|Concept art of the B/RB-54A in flight|
(Boeing Historical Archives)
During the Second World War Boeing worked extensively on further improvements to the B-29 Superfortress. The most important of these improved variants was the B-29D that involved swapping out the Wright R-3350 radial engines with the more powerful Pratt & Whitney R-4360 Wasp Major radial engine. In July 1945 the USAAF signed a contract for 200 B-29Ds, but with the end of the war and the rapid postwar demobilization, the B-29D contract was canceled. With the creation of an independent United States Air Force in 1947, there was a need for interim bombers pending the arrival of more advanced jet bombers. The USAF was already getting the Convair B-36 which took on the mantle of the heavy bomber, but the USAF also wanted the B-29D which would be redesignated as a medium bomber. The USAF had the B-29D redesignated as the B-50 to avoid the appearance of ordering a "wartime" bomber. Making its maiden flight on 25 June 1947, the B-50 Superfortress would eventually result in 320 examples of all variants produced.
Boeing, however, was working on an even more powerful and longer-ranged development of the B-50. Designated the B-50C, this evolution into the ultimate Superfortress was designed to extract as much speed and performance as was possible using a new version of the Pratt & Whitney R-4360 Wasp Major engine that added what was called a "variable discharge turbine" (VDT) to the engine. The standard Wasp Major used on the B-50 developed approximately 3,500 horsepower and a Wasp Major with a VDT could easily produce 4,000 horsepower, making it one of the most powerful production piston engines in the world.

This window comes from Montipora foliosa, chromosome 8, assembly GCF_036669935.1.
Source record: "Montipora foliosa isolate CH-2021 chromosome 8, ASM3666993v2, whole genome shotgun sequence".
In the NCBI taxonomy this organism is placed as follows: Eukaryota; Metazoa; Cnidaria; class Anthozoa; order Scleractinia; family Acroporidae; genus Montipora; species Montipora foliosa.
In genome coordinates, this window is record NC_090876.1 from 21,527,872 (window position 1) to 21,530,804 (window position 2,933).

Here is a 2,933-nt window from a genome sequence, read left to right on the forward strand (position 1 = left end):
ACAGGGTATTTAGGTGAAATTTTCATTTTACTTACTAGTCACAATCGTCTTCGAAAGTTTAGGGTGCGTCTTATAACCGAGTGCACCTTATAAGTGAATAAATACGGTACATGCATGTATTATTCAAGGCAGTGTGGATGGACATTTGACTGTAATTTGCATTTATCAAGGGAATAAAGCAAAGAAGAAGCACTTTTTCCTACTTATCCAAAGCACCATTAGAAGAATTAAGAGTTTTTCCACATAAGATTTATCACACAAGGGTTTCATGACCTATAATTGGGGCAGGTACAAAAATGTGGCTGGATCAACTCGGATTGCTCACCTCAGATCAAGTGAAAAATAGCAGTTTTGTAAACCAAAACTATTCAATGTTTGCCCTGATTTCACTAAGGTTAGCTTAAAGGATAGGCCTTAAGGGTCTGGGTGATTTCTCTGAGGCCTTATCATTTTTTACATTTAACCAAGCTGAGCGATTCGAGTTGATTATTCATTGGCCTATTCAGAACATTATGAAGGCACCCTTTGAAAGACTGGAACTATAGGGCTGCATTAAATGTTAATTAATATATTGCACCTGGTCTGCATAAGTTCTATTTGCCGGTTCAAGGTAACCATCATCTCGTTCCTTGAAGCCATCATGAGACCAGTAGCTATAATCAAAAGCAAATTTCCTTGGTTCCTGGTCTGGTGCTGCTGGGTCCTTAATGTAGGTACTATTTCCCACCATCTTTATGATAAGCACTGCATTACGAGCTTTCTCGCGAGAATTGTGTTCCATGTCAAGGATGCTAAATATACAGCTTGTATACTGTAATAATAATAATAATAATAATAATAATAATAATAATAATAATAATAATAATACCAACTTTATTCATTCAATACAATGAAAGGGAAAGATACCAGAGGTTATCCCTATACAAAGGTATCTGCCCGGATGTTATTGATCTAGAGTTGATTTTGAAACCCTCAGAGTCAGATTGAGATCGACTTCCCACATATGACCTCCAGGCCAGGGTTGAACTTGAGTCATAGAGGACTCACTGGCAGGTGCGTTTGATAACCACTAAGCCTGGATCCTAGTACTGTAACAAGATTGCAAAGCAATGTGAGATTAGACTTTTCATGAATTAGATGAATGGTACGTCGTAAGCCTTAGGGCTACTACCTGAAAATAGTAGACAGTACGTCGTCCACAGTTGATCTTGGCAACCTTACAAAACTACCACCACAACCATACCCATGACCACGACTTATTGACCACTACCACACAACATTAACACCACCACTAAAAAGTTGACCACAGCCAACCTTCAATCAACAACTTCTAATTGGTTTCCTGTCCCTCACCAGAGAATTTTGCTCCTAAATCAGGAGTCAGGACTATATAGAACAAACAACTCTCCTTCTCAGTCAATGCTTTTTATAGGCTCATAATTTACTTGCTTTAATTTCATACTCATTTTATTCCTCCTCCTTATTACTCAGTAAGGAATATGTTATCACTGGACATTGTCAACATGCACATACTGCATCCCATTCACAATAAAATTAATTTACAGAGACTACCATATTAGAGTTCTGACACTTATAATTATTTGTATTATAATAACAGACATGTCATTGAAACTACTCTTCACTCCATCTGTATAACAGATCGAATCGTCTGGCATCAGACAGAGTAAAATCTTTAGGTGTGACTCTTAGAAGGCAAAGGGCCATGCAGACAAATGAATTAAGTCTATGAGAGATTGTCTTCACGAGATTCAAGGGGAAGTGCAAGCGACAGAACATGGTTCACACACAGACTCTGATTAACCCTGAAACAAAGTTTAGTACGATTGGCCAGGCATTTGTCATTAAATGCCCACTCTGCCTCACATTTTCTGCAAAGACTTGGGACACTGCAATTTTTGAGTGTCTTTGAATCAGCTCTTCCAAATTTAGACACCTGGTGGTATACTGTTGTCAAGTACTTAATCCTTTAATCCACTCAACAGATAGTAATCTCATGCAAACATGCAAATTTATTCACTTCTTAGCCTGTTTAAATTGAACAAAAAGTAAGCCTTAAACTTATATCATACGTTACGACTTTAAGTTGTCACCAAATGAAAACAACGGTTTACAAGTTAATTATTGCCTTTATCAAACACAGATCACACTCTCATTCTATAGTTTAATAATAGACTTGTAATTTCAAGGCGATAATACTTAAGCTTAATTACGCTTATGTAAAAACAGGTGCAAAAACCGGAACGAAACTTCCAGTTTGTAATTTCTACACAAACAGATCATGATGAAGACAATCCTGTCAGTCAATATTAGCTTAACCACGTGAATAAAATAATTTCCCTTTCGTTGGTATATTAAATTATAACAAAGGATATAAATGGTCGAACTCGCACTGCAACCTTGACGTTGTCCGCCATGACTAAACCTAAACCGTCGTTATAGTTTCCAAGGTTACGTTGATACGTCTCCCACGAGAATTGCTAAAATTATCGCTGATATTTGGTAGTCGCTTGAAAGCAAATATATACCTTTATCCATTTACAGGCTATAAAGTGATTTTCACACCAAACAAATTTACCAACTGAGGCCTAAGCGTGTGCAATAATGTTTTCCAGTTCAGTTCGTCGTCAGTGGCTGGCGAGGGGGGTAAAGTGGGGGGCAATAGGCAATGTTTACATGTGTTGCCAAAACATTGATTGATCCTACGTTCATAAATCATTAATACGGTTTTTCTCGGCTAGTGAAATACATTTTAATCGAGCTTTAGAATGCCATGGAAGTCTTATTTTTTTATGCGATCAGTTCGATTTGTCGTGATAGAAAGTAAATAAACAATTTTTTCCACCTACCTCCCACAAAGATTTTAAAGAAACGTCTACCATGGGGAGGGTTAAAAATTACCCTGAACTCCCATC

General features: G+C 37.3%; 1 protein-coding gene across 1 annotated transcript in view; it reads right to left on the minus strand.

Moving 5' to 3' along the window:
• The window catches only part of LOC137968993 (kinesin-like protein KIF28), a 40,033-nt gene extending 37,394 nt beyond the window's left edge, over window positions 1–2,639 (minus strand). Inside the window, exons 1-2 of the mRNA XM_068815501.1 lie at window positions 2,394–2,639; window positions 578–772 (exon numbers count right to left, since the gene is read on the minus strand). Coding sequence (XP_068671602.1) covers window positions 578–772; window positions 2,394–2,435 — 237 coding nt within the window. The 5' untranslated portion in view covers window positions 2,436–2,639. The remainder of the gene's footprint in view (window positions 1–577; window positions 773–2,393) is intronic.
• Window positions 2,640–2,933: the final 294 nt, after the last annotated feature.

|The Wasp Major VDT|
(from the Engine History website)
The VDT consisted of two General Electric CHM-2 turbosuperchargers that collected the hot exhaust gases from the 28 cylinders of the Wasp Major. A portion of the hot gases were diverted through an intercooler to provide turbosupercharging at high altitudes. The bulk of the hot gases went through the CHM-2 turbines and were exhausted out a variable area nozzle that resembled a set of eyelids. By adjusting the size of the nozzle, jet thrust could be achieved that had the potential to add as much as 15% to the speed of the B-50C over the production standard B-50. The Wasp Major VDT was already flying at this point on the Republic XF-12/XR-12 Rainbow long range reconnaissance aircraft.
The scope of the changes needed to for the B/RB-54 resulted in a redesignation to B-54 with the planned reconnaissance variant being the RB-54. The jump in power output from the use of the Wasp Major VDT resulted in a redesign of the wings that resulted in a wingspan that was over 20 feet longer than that of the B-50 with a chord increase as well- an additional six feet of chord at the wing root and an additional four feet of chord at the wing tip. This provided additional fuel capacity along with external fuel tanks which were three times the capacity of the external tanks used on the B-50A on the outboard wings. The wingspan increase was so much that outrigger gears were needed under the outermost engine nacelles. Wind tunnel testing had shown that the new wing and powerful engine output also required a longer fuselage and the B/RB-54's fuselage was stretched 10 feet. Instead of the plexiglass domes used by the gunners on the B-29/B-50, low drag hemispheric sights were used. These used a fish eye hemispheric optical element that the gunner sighted through. Glenn's Computer Museum has some great pictures of the R/RB-54 hemispheric gunsight. The tail gunner also had a hemispheric gunsight but also had a radar to direct the four-gun turret as well which was mounted in fairing above the gun turret but below the hemispheric gunsight. Fairings were also present on the nose and under the forward fuselage for bombing and navigation radars.